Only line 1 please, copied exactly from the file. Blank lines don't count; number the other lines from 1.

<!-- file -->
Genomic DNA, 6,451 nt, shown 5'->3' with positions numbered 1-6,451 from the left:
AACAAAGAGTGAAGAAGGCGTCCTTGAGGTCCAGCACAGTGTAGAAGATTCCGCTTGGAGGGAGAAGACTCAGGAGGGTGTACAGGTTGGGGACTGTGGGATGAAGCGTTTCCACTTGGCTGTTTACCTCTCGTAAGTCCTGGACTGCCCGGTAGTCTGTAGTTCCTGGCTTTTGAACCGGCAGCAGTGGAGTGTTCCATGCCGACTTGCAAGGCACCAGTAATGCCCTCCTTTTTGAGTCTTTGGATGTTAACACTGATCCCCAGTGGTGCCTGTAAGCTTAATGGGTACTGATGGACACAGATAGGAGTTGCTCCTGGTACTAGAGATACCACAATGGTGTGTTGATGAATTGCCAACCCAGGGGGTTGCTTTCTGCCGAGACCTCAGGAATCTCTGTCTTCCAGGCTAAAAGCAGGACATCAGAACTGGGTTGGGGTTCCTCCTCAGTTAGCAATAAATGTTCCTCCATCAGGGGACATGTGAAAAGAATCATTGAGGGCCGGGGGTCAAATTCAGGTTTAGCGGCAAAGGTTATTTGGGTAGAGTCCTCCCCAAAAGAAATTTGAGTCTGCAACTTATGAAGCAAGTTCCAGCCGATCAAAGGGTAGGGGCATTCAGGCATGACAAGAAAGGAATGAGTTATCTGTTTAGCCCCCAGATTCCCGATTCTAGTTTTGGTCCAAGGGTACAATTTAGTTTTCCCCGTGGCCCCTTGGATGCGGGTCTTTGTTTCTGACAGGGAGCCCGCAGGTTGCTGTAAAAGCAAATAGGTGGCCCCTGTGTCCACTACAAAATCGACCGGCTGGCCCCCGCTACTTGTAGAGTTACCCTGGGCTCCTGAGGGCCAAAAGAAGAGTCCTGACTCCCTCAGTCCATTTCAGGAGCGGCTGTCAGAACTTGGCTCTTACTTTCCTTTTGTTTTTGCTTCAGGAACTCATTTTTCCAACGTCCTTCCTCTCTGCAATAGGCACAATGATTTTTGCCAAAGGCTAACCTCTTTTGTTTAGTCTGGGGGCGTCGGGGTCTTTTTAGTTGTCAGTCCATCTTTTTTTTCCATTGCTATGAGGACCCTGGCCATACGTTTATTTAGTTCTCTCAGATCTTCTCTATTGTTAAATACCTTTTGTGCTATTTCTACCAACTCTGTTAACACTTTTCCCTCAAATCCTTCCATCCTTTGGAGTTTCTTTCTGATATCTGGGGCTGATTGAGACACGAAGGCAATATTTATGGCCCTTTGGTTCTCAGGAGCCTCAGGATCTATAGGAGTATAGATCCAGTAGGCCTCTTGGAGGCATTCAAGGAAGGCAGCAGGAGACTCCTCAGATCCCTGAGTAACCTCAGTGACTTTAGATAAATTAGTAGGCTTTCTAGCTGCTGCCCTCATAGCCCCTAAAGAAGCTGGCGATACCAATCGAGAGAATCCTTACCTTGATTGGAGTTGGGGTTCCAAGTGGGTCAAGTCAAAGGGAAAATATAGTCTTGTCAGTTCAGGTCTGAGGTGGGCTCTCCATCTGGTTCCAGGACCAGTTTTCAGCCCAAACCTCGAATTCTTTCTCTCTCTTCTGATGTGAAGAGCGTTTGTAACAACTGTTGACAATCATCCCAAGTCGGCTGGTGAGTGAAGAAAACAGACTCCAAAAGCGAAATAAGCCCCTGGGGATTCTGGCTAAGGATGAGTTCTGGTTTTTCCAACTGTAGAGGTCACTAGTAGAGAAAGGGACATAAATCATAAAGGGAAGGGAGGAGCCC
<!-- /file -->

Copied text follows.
Genomic DNA, 6,451 nt, shown 5'->3' with positions numbered 1-6,451 from the left: